This frustration has to do with the realization that the left-wing camp in Israel has lost its influence, and with the fact that despite all their efforts Netanyahu has become prime minister again.
The grapes were clearly too sour for the left-wing camp in Israel, which had briefly regained power after a hiatus of more than 20 years, and which is now left with less than a third of the number of seats in the current Knesset.
Since the TV media in Israel in particular is dominated by a left-wing elite, it is now easy to see how biased the news teams are, and how they started a new campaign against Netanyahu’s government the moment it entered office.
For example, on Tuesday Kan 11 TV interviewed Tom Nides, the US ambassador to Israel, and the first question was whether the Biden administration was now considering a boycott of Israel’s new government.
Nides immediately recognized that this was a politically-motivated question and responded as follows:
“There is no boycott. I don’t do boycotts. We will work with the government. It is a democratically-elected government.”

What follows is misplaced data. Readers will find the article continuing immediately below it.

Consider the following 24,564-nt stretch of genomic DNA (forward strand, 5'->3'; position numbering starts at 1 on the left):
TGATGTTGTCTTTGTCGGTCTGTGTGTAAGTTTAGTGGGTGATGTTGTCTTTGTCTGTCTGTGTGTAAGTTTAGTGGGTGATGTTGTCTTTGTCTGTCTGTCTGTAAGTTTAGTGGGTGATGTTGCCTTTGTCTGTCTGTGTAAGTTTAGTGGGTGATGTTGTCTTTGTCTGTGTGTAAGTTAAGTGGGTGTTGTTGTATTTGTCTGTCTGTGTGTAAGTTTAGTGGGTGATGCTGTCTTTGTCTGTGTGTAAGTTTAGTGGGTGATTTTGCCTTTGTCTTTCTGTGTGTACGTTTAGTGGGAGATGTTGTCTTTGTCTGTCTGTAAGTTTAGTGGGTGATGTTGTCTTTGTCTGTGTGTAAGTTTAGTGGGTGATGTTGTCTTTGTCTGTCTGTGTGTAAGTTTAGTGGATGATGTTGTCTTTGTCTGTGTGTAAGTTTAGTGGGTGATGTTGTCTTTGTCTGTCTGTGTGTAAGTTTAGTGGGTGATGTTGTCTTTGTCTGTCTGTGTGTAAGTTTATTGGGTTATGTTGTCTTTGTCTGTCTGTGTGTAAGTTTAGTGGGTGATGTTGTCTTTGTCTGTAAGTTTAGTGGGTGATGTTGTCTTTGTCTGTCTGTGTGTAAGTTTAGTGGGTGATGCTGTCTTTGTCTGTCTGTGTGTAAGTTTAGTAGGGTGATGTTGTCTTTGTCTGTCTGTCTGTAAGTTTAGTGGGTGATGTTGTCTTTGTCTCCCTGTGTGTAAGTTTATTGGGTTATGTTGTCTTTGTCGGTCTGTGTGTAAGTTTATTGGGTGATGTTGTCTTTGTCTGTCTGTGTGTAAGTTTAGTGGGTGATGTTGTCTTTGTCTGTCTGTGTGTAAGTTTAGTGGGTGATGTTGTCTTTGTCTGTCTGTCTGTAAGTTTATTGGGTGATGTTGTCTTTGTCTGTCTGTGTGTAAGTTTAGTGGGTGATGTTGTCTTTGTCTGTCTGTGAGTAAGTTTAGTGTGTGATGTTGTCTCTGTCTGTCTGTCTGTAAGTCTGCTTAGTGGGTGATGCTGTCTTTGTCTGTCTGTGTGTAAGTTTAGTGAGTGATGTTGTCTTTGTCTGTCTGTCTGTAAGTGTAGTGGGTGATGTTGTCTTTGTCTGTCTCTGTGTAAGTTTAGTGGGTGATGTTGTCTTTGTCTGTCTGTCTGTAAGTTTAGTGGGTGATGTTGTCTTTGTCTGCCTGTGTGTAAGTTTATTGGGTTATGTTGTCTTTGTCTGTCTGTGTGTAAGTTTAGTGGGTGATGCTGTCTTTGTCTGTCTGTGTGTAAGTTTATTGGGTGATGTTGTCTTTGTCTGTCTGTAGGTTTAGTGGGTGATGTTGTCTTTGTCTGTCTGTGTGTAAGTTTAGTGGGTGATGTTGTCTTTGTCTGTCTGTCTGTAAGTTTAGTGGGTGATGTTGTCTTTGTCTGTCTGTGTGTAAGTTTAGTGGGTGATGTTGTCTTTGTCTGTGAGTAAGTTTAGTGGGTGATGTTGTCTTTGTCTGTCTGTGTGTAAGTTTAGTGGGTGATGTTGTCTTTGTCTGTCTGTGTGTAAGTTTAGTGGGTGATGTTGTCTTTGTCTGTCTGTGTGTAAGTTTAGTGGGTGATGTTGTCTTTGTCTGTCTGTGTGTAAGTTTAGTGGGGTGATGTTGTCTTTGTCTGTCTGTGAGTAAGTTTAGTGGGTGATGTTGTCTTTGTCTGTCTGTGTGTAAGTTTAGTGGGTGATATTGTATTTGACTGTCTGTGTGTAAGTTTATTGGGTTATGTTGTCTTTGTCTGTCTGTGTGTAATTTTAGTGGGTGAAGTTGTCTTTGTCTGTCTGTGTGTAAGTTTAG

Nides then explained that in principle he would work mainly with Prime Minister Netanyahu, but also with others in the new government.
The ambassador went on to say that he believes Netanyahu “has his hands firmly on the steering wheel.”
Agenda of the Israeli TV media
The public in Israel sees through the real agenda of these Israeli TV stations, according to an opinion poll published this week.
That research was published by the organization ‘The Israeli Congress’ and showed that a large majority of the Israeli population believes that the media in their country do not report objectively and are driven by a political agenda.
A whopping 93 percent of Israelis also think that the three major TV channels are only concerned with ratings, and act according to the wishes of management (87 percent).
The Algemeiner news site this week published a critical article demonstrating that a significant portion of Israel’s media coverage over the period in which the new government has now become active, can be classified as “fake news.”